To explain the matter of how the chatat can be both a cause and an effect, Rabbi Yosef Engel discusses the philosophical principle as elucidated in Rambam’s Milat Higayon, in addition to the Kabbalistic principle that G-d is not limited by this logical incongruity. Instead of seeing a question of the chatat, in his philosophical conceptualization of Talmud Engel sees a discussion of cause preceding effect.
These two examples are merely a taste of the copious instances in which Engel strips away the external discussion to reveal core principles that the Talmudic discussion revolves around. It is our hope that R. Yosef Engel’s work will be more seriously researched, studied and appreciated by the greater Jewish world. It is indeed incredibly unfortunate that such an incredibly revolutionary gaon is often overlooked by those seeking to enrich their methodology of Talmudic study.
 In the preface to Engel’s Agadic work Shev D’Nechemta he writes “G-d should bestow his kindness upon me, and continue to support me to publish my many novella on halakha and agada.” This work is a prime example of Engel connecting the various facets of Torah. See for example Mamar 3 (New York 2013) pp. 315-322 where Engel brings 14 halakhic proofs whether on tosefet mikri akira (that adding is considered uprooting) to explain an agadic thought.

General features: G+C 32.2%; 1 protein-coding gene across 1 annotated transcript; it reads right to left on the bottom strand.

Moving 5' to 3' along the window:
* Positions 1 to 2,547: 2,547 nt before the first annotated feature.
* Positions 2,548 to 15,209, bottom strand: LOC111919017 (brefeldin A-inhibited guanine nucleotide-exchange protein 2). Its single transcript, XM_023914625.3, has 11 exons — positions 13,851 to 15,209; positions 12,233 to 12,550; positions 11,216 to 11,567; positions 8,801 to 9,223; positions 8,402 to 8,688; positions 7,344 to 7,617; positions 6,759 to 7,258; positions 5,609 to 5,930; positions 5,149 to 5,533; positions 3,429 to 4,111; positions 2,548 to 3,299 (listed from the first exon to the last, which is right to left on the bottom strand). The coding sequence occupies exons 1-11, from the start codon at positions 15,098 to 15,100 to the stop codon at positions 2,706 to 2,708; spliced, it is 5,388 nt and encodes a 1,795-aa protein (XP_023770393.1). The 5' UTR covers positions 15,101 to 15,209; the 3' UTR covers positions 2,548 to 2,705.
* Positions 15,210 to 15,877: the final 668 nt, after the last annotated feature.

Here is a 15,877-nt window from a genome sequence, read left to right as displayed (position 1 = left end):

R. Shlomo Zevin, Sofrim V’Sefarim, (Tel-Aviv 1959) pp. 150-151
 See for example Chaim Saiman, Legal Theology: The Turn to Conceptualism in Nineteenth-Century Jewish Law, (Journal of Law and Religion, Vol. 21, No. 1 (2005/2006)) pp. 39-100 throughout the entire analysis he only discusses the facet of Brisk—completely ignoring the influence of Polish Talmudists in this field. Though in passing, Solomon mentions the possible influence of Rosen in conceptual Talmudic methodology, he nevertheless completely ignores the Polish Talmudists.
 Reb Chaim is famously quoted as saying that his methodology is discover the “what” (vos) as opposed to the why (farvos). However, such is not the case regarding Reb Shimon Shkop who focuses on the why more than the what. See Shai Akavya Wosner, Chashiva Mishpatit Beyishivat Lita, Braei Mishpato Shel Reb Shimon Shkop, (Ph.D dissertation, Hebrew university 2005) Pg. 41ff.
 Moshe Shinovitz, Ishim V’khilot (Tel-Aviv 1990) Pg. 183
 This seems to be an allusion to the method of analysis that was popular in Lithuania.
 Tzvi Zev Friedman, Tiferet Yosef, Toldot R. Yosef Engel, (Monsey, 2006) Pg. 56 FN 111 that heard this from R. Mordechai Gifter the Rosh Yeshiva of Telz. See as well Shimush Chachamim, pg. 142 R. Yaakov Yitzchak Ruderman the Rosh Yeshiva of Ner Yisroel of Baltimore.
 Tzvi Zev Friedman, Avrech 1 (Rosh Chodesh Cheshvan 5774) from the diary of R. Yaakov Yitzchak Ruderman the Rosh Yeshiva of Ner Yisroel of Baltimore.
 See as well ז’ ורהפטיג “, יסוד האחריות על נזקים במשפט העברי”, בר אילן, ספר השנה יג (תשל”ו ), מחקרים במשפט העברי, ירושלים תשמ”ה, עמ’ 211-228